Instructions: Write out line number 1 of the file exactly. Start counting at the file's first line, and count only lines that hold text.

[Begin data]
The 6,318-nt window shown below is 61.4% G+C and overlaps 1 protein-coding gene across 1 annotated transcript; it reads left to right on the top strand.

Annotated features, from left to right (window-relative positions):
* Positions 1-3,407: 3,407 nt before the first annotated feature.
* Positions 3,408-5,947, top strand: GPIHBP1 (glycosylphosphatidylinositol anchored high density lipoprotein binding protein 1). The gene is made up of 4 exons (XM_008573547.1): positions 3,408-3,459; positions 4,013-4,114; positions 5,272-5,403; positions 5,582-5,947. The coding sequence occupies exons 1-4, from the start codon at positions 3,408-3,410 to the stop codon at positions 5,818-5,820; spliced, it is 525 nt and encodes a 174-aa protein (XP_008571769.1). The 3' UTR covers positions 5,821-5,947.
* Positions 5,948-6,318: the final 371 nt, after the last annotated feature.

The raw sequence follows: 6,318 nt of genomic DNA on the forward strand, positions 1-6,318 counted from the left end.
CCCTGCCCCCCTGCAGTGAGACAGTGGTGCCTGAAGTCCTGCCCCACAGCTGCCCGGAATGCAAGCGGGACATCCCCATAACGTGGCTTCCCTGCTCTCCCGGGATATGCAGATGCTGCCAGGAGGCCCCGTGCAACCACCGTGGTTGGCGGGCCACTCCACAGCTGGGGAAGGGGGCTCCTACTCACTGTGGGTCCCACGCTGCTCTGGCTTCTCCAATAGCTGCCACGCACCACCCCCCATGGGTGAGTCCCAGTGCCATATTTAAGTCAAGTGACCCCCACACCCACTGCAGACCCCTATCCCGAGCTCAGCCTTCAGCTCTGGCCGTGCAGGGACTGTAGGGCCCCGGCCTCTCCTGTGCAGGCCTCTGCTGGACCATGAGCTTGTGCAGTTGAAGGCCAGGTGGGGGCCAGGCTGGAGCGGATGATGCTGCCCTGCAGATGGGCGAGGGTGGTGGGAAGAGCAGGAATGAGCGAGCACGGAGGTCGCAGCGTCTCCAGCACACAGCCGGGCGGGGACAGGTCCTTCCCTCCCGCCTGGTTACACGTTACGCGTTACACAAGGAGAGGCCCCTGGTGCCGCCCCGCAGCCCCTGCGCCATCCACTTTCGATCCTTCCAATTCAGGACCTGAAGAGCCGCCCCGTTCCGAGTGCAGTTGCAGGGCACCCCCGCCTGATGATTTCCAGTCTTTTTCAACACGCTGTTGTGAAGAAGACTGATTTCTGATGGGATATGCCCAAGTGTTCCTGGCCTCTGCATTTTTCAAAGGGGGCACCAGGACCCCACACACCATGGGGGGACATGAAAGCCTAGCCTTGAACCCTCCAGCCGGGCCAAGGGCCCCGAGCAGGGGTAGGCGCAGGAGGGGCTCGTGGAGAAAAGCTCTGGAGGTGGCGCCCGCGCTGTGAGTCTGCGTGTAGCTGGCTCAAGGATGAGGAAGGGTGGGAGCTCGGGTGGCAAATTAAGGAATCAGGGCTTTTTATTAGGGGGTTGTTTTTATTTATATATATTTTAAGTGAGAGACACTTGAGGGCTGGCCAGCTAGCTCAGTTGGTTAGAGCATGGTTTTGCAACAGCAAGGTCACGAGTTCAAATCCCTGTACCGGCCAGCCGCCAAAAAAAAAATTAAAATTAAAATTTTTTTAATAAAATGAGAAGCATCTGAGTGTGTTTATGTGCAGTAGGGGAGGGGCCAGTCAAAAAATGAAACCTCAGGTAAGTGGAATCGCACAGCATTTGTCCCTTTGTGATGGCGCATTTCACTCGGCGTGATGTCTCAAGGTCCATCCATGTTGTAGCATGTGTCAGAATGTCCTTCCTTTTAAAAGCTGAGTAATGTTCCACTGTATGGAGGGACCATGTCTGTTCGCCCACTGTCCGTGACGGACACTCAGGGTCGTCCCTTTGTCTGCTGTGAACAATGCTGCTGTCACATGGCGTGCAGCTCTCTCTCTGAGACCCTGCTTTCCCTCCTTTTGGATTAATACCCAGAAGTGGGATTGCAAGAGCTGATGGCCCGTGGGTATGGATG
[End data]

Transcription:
The 6,318-nt window shown below is 61.4% G+C and overlaps 1 protein-coding gene across 1 annotated transcript; it reads left to right on the top strand.